With Small Uptick in Cases, Should India Be Worried About a Fourth COVID Wave?

New Delhi: There is currently a small uptick in COVID-19 cases across some of India’s states. The secretary of the Union health ministry wrote letters to the chief secretaries of Maharashtra, Kerala, Mizoram, Delhi and Haryana asking them to be on alert and to maintain COVID-appropriate behaviour. Together, these events have stoked interest in a potential fourth wave in India.

The Wire Science spoke with Anurag Agrawal, dean of biosciences and health research at Ashoka University, Sonepat, and former head of the Institute of Genomics and Integrative Biology, New Delhi. The conversation included the chance of a fourth wave in India, reopening schools and theatres, mask mandates and the question of re-reinfections, among others.

The interview has been lightly edited for clarity. The questions are in bold. The editor’s modifications, for clarity, are in square brackets.

What can we make of the rise in cases? Do they signal a potential new wave?

Were we expecting an uptick in cases? Yes. Because all restrictions went away, schools are back to normal, movie theatres and all such places – where the risk of transmission is high – are [now] open. So you were, in any case, going to expect a bump in cases. The question is if the bump is going to become a mountain: only then could there be a fourth wave.

I think it’s too early to read too much into this. Even if parameters like positivity rate and reproductive numbers go up by small proportions, that shouldn’t panic us at this point in time. These parameters don’t function in isolation but with the case trajectory.

Beyond ensuring personal protection, there is nothing much to be done at this point in time.

At what point in time should we see the doubling rate to be a red flag?

It’s hard to say [exactly]. But if the cases double in one week and the doubling time is consistent and clean, then probably one may need to worry. But remember that by doubling, I don’t mean doubling of cases from 10 to 20 cases or 20 to 40. This [amount of] doubling happens easily. But when the bar of doubling is high and the doubling is happening in a week’s time – consistently – then it may be an indicator of exponentially increasing transmission.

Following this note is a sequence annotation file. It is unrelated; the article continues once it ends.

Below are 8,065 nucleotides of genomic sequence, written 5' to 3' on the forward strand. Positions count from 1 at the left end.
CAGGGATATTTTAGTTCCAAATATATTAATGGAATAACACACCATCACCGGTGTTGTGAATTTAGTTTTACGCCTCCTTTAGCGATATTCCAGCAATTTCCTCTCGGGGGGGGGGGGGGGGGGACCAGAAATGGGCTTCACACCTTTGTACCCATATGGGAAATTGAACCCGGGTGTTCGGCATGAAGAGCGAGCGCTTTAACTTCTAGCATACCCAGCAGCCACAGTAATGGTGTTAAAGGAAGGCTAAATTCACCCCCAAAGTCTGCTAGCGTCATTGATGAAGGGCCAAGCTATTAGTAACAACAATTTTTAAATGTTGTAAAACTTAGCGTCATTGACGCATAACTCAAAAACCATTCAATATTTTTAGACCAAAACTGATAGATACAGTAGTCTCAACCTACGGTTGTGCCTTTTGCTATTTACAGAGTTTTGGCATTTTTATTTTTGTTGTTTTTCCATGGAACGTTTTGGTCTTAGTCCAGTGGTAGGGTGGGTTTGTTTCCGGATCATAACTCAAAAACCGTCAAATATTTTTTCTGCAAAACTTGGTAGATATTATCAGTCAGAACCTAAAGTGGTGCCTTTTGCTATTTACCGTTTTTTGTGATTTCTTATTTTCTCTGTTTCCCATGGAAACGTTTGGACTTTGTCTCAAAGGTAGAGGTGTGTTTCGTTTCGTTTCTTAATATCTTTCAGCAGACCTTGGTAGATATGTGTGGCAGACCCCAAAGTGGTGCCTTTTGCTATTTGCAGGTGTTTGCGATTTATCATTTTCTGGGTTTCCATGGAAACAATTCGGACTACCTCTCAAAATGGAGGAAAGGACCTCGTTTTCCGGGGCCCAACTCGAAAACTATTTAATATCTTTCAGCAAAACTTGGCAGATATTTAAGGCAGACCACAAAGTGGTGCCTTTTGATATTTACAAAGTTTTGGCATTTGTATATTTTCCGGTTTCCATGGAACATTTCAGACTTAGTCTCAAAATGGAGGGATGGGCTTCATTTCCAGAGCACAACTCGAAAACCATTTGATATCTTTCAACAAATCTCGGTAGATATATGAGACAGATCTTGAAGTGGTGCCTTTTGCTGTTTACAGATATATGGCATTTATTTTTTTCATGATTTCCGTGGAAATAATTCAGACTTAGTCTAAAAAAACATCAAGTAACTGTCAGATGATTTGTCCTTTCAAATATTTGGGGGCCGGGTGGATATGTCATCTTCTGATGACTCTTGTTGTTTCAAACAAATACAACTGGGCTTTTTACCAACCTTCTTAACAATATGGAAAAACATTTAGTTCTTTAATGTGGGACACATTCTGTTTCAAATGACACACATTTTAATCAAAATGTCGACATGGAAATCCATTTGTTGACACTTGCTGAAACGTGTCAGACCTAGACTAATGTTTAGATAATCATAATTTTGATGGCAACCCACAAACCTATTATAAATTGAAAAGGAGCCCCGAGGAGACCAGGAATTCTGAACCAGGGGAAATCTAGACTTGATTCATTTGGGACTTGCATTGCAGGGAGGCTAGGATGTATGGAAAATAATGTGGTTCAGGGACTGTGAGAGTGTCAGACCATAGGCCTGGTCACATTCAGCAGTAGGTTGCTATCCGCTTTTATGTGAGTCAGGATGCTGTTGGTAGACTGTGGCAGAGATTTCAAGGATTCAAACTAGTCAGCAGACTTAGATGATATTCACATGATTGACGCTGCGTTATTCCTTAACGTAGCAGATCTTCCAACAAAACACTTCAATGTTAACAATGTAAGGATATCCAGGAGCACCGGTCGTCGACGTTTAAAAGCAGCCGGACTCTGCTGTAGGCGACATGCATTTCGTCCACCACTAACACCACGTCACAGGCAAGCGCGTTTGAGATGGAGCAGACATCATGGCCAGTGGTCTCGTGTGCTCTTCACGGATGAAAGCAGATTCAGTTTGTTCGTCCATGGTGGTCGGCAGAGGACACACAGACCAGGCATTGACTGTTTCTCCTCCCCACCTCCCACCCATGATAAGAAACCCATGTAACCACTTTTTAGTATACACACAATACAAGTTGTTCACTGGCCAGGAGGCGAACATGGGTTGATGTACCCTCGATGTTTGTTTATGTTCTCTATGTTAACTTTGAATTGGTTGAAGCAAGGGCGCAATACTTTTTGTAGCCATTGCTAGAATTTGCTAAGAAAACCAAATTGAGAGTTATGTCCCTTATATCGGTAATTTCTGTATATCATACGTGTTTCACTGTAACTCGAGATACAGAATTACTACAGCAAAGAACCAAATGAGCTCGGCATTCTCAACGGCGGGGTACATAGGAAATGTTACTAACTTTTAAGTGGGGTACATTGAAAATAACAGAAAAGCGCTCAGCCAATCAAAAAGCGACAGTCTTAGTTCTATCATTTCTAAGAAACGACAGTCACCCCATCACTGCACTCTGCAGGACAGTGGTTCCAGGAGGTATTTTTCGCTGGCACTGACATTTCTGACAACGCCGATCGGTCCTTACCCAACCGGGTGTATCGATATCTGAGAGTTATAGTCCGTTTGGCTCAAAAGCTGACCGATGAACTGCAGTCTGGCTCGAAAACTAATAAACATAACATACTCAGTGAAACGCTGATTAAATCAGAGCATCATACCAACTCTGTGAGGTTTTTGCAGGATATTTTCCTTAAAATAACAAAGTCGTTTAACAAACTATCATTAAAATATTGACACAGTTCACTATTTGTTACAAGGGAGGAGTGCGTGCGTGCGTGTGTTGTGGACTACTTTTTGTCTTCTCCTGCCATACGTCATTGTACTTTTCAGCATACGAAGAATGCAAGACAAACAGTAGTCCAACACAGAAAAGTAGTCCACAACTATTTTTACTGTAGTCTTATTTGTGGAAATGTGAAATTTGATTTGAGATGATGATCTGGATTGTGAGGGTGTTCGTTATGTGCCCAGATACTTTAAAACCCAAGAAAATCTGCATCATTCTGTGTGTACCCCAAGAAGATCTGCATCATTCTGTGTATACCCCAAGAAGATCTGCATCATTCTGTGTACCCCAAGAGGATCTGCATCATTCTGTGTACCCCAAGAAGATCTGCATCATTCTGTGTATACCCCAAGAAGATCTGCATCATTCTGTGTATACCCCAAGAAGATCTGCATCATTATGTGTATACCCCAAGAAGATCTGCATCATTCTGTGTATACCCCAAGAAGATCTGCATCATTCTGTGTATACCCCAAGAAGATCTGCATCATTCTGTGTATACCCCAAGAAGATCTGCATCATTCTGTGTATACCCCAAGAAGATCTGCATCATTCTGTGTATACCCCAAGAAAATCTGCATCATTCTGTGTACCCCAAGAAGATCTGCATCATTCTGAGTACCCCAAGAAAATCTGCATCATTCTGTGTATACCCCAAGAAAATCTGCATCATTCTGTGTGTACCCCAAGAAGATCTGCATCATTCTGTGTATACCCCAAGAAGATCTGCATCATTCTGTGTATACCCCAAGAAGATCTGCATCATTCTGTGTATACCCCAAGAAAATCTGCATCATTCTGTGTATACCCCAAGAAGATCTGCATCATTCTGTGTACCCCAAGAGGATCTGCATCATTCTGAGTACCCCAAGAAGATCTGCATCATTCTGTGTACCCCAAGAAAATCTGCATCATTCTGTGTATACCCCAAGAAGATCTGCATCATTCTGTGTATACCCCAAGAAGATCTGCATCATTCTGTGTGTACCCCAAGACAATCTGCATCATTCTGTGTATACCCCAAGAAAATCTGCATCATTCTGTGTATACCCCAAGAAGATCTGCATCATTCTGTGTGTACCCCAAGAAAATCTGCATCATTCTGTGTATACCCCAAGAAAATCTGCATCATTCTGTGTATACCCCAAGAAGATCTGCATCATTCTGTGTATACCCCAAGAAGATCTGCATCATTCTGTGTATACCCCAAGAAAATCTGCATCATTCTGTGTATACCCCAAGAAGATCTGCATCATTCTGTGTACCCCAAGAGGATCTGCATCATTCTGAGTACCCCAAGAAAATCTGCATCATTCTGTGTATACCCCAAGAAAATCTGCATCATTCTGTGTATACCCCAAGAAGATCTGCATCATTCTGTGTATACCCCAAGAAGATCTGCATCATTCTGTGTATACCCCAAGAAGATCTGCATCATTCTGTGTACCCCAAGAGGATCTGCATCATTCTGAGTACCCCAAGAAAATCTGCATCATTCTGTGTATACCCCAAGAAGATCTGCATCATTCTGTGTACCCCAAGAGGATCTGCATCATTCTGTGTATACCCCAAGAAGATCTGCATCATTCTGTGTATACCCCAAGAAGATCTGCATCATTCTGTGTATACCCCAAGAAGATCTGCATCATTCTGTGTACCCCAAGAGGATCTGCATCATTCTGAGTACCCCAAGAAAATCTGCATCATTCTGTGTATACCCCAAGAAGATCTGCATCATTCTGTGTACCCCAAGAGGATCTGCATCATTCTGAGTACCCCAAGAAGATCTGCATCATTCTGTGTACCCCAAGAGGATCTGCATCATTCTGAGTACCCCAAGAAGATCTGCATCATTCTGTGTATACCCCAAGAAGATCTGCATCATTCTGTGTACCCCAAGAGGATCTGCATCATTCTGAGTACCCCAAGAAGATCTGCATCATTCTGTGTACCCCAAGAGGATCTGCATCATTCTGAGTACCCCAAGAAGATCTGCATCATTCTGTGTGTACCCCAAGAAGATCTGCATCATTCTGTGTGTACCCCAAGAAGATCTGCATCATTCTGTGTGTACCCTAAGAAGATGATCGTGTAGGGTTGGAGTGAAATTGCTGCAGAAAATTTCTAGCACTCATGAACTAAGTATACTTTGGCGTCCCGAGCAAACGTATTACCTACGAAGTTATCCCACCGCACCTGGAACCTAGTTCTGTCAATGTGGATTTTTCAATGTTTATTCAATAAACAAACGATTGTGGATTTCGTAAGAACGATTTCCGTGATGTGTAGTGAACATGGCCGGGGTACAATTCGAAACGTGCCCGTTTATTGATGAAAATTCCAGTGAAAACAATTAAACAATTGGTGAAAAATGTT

Coupled with this, you have to see if vulnerable populations are getting infected. Are you seeing severe cases? And then you start looking at models to understand the future trajectory.

Some states have also reported a minor rise in their respective reproductive ratios

If at any time you are getting a steady increase, the reproductive ratio has to be greater than 1. In Delhi, for example, it’s beyond 1, but you have to look at doubling time along with that. If you do that, you don’t see a reason to panic in Delhi also.

We are seeing cases rising but not anything beyond expectations.

Most of the Indian states have done away with mask mandates. Your thoughts?

Mandates are for others’ protection. Encouragement is for one’s own.

At this point in time, I am not inclined to mask mandates. For your personal protection, if you are in a high-risk area, crowded settings or an indoor setting, it’s better to keep the mask on. Therefore, it’s a matter of personal judgement now. Pushing something as a ‘mandate’ that we know is not going to be followed isn’t useful.

Schools opened up but some reported a few cases and then shut down again. Should they have shut?

Everything is important, including schools. And one has to look at the risk-benefit ratio. Given that more than 70% of children have already got an infection [as a recent seroprevalence survey found], they have a certain degree of protection [against severe disease].

Now, children are not ready to stay at home: in other words, they will mingle. So if they can mingle elsewhere, why not in schools?

What would you say to those parents whose children have tested positive?